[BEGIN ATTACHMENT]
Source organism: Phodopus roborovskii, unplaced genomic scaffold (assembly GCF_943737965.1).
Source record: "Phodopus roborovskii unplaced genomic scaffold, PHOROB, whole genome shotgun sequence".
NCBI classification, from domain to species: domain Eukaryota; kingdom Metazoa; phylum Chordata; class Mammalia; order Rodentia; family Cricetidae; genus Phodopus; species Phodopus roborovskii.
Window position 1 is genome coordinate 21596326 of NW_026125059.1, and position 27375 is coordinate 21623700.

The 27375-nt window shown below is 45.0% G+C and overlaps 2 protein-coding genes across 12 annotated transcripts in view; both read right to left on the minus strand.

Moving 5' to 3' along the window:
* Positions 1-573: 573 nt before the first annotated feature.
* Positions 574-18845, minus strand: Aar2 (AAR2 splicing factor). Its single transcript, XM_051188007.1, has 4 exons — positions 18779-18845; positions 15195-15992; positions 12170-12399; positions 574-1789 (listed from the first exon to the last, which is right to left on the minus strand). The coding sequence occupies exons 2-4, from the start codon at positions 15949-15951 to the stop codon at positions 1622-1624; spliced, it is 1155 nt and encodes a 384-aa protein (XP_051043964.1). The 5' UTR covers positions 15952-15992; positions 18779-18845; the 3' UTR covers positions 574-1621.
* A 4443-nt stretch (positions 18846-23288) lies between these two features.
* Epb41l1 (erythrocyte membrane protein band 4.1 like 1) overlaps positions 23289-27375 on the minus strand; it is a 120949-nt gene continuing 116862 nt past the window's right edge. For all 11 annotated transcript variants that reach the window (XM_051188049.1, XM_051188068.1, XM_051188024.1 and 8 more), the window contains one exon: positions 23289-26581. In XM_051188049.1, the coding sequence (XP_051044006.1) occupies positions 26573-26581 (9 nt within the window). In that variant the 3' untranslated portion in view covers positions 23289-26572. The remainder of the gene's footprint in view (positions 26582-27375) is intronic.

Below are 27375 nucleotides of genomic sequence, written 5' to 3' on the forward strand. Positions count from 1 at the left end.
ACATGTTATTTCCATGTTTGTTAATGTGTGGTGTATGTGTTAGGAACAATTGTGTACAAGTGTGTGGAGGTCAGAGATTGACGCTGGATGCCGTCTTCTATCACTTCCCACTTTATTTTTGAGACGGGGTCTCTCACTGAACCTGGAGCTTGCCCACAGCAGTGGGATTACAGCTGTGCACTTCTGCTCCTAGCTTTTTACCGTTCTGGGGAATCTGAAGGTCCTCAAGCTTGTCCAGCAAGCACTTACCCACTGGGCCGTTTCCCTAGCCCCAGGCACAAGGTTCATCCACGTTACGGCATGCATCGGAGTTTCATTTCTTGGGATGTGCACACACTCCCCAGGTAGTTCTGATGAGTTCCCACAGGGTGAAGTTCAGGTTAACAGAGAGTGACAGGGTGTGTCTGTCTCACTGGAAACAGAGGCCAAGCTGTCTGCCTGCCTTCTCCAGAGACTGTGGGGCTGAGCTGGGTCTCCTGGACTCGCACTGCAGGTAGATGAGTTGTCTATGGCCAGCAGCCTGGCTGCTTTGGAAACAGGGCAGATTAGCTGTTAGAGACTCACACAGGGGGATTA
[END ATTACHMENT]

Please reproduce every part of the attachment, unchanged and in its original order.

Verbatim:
Source organism: Phodopus roborovskii, unplaced genomic scaffold (assembly GCF_943737965.1).
Source record: "Phodopus roborovskii unplaced genomic scaffold, PHOROB, whole genome shotgun sequence".
NCBI classification, from domain to species: domain Eukaryota; kingdom Metazoa; phylum Chordata; class Mammalia; order Rodentia; family Cricetidae; genus Phodopus; species Phodopus roborovskii.
Window position 1 is genome coordinate 21596326 of NW_026125059.1, and position 27375 is coordinate 21623700.

The 27375-nt window shown below is 45.0% G+C and overlaps 2 protein-coding genes across 12 annotated transcripts in view; both read right to left on the minus strand.

Moving 5' to 3' along the window:
* Positions 1-573: 573 nt before the first annotated feature.
* Positions 574-18845, minus strand: Aar2 (AAR2 splicing factor). Its single transcript, XM_051188007.1, has 4 exons — positions 18779-18845; positions 15195-15992; positions 12170-12399; positions 574-1789 (listed from the first exon to the last, which is right to left on the minus strand). The coding sequence occupies exons 2-4, from the start codon at positions 15949-15951 to the stop codon at positions 1622-1624; spliced, it is 1155 nt and encodes a 384-aa protein (XP_051043964.1). The 5' UTR covers positions 15952-15992; positions 18779-18845; the 3' UTR covers positions 574-1621.
* A 4443-nt stretch (positions 18846-23288) lies between these two features.
* Epb41l1 (erythrocyte membrane protein band 4.1 like 1) overlaps positions 23289-27375 on the minus strand; it is a 120949-nt gene continuing 116862 nt past the window's right edge. For all 11 annotated transcript variants that reach the window (XM_051188049.1, XM_051188068.1, XM_051188024.1 and 8 more), the window contains one exon: positions 23289-26581. In XM_051188049.1, the coding sequence (XP_051044006.1) occupies positions 26573-26581 (9 nt within the window). In that variant the 3' untranslated portion in view covers positions 23289-26572. The remainder of the gene's footprint in view (positions 26582-27375) is intronic.

Below are 27375 nucleotides of genomic sequence, written 5' to 3' on the forward strand. Positions count from 1 at the left end.
ACATGTTATTTCCATGTTTGTTAATGTGTGGTGTATGTGTTAGGAACAATTGTGTACAAGTGTGTGGAGGTCAGAGATTGACGCTGGATGCCGTCTTCTATCACTTCCCACTTTATTTTTGAGACGGGGTCTCTCACTGAACCTGGAGCTTGCCCACAGCAGTGGGATTACAGCTGTGCACTTCTGCTCCTAGCTTTTTACCGTTCTGGGGAATCTGAAGGTCCTCAAGCTTGTCCAGCAAGCACTTACCCACTGGGCCGTTTCCCTAGCCCCAGGCACAAGGTTCATCCACGTTACGGCATGCATCGGAGTTTCATTTCTTGGGATGTGCACACACTCCCCAGGTAGTTCTGATGAGTTCCCACAGGGTGAAGTTCAGGTTAACAGAGAGTGACAGGGTGTGTCTGTCTCACTGGAAACAGAGGCCAAGCTGTCTGCCTGCCTTCTCCAGAGACTGTGGGGCTGAGCTGGGTCTCCTGGACTCGCACTGCAGGTAGATGAGTTGTCTATGGCCAGCAGCCTGGCTGCTTTGGAAACAGGGCAGATTAGCTGTTAGAGACTCACACAGGGGGATTA